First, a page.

Student group ships medical gear to China

The Chinese Students and Scholars Association provides medical relief aid for China



Many members of the Chinese Students and Scholars Association at WSU are worried for their loved ones in China affected by the coronavirus.

ANGELICA RELENTE, Evergreen editor-in-chief

For the past 70 days, Zhuocheng Huang had to adjust his sleep schedule to accommodate charity workers in China, which is 16 hours ahead of Pullman. After the coronavirus outbreak, Huang said he felt the urge to help his country by shipping medical gear to those working in hospitals.

“Wuhan is [a] closed city,” said Huang, president of Chinese Students and Scholars Association (CSSA). “If the city is closed, that means it’s … serious.”

On Jan. 24, Huang wanted to start a Supporting Wuhan campaign at WSU. He decided to partner with the CSSA organization at University of Washington instead as they were already in the process of filing paperwork needed to send medical gear to China.

Both CSSA organizations partnered with non-university affiliated groups to send packages on Jan. 26 to China, he said. CSSA at WSU contributed to sending a total of 400 protective suits.

Out of the 400 suits, Huang said CSSA member Yinian Yang contributed $500 of his own money, which equated to 125 suits.

Yang said his hometown is far away from Wuhan, yet his city had about 50 reported cases of the virus. Yang thought about what would happen if the outbreak occurred in his town and he knew other people would try to help, he said.

“I want to do my best to help them,” Yang said.

Huang said they chose to send protective suits because it is becoming more difficult to purchase protective face masks, especially for medical staff.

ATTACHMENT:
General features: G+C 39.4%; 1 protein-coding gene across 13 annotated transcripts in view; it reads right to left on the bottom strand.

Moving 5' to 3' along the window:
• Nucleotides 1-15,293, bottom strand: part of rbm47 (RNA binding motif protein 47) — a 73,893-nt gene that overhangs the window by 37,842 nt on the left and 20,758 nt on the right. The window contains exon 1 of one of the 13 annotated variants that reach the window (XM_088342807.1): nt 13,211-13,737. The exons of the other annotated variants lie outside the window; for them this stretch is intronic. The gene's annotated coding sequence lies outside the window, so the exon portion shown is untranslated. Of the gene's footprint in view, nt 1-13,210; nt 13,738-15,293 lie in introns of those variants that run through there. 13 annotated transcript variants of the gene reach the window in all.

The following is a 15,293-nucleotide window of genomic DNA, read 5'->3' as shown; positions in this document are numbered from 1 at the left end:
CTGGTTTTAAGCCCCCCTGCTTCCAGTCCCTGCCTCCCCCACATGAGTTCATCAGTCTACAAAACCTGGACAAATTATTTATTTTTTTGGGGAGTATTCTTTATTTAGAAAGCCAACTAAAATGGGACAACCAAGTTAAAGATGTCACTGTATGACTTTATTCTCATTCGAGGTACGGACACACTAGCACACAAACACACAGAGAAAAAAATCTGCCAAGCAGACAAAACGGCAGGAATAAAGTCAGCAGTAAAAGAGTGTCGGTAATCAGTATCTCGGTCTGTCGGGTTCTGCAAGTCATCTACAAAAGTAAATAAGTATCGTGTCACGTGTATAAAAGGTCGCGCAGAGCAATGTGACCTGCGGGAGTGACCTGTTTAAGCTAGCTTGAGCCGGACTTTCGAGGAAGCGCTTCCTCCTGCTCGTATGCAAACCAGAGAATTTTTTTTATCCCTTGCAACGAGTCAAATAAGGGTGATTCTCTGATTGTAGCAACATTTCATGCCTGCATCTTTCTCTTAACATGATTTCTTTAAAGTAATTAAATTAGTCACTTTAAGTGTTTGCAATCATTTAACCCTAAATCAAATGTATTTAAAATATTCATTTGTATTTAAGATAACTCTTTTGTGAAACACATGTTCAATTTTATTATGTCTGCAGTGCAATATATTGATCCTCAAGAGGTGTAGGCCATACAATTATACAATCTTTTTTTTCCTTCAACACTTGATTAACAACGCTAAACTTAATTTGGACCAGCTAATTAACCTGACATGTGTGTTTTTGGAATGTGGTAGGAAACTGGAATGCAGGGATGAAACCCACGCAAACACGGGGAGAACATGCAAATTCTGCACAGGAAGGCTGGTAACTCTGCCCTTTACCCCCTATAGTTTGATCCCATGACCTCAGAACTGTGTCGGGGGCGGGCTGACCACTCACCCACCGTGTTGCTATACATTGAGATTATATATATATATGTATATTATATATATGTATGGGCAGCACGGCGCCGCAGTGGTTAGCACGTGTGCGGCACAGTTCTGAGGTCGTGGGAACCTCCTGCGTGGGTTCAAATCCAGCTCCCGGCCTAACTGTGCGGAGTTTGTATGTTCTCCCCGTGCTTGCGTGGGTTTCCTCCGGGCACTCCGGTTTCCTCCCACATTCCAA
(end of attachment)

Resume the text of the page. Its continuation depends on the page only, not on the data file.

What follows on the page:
“Everyone’s trying to buy,” he said.

Huang said packages have been sent to Zhejiang, Hubei, Shanxi, Hebei and Shandong Province, as well as Changsha, Shengyang and Chongqing City. CSSA plans to continuously send packages “until all the suits are sold out,” he said.

Huang said he remembers when he first heard the news about the outbreak.

“The Wuhan government said, ‘This disease is under control, everything’s fine, don’t worry about it,’” he said. “At that point, I feel like … something went wrong.”

After the outbreak doctors and nurses would work about 10 to 12 hours a day, Huang said. He thought raising medical gear for them would be the most helpful contribution he can make.

Huang said his family lives in a city near Wuhan. People in his town can reach Wuhan in about one and a half hours.

“I was worrying about my family,” he said.

Huang’s mother has a chronic disease and has to visit the hospital every week, he said. Doctors and nurses have the most direct contact with patients, and some of them are prone to carrying the virus.

“I’m still worried about her,” he said. “I hope she’ll be fine.”